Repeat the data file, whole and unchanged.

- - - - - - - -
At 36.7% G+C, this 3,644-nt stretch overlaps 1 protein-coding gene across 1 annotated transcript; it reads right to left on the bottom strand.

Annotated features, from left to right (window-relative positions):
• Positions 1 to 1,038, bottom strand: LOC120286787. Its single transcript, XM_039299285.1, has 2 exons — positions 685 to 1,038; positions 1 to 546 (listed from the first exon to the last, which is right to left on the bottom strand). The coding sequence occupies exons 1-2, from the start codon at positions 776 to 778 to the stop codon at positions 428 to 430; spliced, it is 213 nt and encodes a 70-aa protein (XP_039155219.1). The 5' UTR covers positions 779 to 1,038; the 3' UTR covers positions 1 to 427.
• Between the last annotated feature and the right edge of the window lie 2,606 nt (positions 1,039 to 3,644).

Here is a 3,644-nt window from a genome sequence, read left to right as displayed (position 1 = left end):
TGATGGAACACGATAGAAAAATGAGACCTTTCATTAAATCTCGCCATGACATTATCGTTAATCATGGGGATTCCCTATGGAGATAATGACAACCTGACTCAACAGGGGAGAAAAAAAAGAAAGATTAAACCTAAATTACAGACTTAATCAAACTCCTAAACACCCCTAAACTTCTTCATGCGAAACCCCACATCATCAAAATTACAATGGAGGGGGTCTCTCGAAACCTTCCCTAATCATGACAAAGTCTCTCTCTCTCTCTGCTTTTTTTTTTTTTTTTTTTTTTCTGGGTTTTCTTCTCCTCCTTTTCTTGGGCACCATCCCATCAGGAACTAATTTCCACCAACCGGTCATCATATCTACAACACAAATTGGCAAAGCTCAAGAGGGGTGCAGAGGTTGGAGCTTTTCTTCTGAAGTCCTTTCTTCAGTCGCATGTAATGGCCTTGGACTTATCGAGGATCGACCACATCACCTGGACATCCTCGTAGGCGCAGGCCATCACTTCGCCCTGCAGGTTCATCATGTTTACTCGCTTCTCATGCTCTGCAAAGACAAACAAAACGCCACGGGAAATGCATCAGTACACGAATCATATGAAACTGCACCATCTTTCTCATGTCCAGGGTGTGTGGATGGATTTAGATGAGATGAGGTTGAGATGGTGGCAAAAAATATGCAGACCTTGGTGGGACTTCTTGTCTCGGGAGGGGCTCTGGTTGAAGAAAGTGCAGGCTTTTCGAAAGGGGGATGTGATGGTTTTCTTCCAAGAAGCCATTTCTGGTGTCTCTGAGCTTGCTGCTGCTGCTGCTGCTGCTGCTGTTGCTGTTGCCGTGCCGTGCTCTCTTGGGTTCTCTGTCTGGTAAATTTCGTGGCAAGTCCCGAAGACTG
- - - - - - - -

At 36.7% G+C, this 3,644-nt stretch overlaps 1 protein-coding gene across 1 annotated transcript; it reads right to left on the bottom strand.

Annotated features, from left to right (window-relative positions):
• Positions 1 to 1,038, bottom strand: LOC120286787. Its single transcript, XM_039299285.1, has 2 exons — positions 685 to 1,038; positions 1 to 546 (listed from the first exon to the last, which is right to left on the bottom strand). The coding sequence occupies exons 1-2, from the start codon at positions 776 to 778 to the stop codon at positions 428 to 430; spliced, it is 213 nt and encodes a 70-aa protein (XP_039155219.1). The 5' UTR covers positions 779 to 1,038; the 3' UTR covers positions 1 to 427.
• Between the last annotated feature and the right edge of the window lie 2,606 nt (positions 1,039 to 3,644).

Here is a 3,644-nt window from a genome sequence, read left to right as displayed (position 1 = left end):
TGATGGAACACGATAGAAAAATGAGACCTTTCATTAAATCTCGCCATGACATTATCGTTAATCATGGGGATTCCCTATGGAGATAATGACAACCTGACTCAACAGGGGAGAAAAAAAAGAAAGATTAAACCTAAATTACAGACTTAATCAAACTCCTAAACACCCCTAAACTTCTTCATGCGAAACCCCACATCATCAAAATTACAATGGAGGGGGTCTCTCGAAACCTTCCCTAATCATGACAAAGTCTCTCTCTCTCTCTGCTTTTTTTTTTTTTTTTTTTTTTCTGGGTTTTCTTCTCCTCCTTTTCTTGGGCACCATCCCATCAGGAACTAATTTCCACCAACCGGTCATCATATCTACAACACAAATTGGCAAAGCTCAAGAGGGGTGCAGAGGTTGGAGCTTTTCTTCTGAAGTCCTTTCTTCAGTCGCATGTAATGGCCTTGGACTTATCGAGGATCGACCACATCACCTGGACATCCTCGTAGGCGCAGGCCATCACTTCGCCCTGCAGGTTCATCATGTTTACTCGCTTCTCATGCTCTGCAAAGACAAACAAAACGCCACGGGAAATGCATCAGTACACGAATCATATGAAACTGCACCATCTTTCTCATGTCCAGGGTGTGTGGATGGATTTAGATGAGATGAGGTTGAGATGGTGGCAAAAAATATGCAGACCTTGGTGGGACTTCTTGTCTCGGGAGGGGCTCTGGTTGAAGAAAGTGCAGGCTTTTCGAAAGGGGGATGTGATGGTTTTCTTCCAAGAAGCCATTTCTGGTGTCTCTGAGCTTGCTGCTGCTGCTGCTGCTGCTGCTGTTGCTGTTGCCGTGCCGTGCTCTCTTGGGTTCTCTGTCTGGTAAATTTCGTGGCAAGTCCCGAAGACTG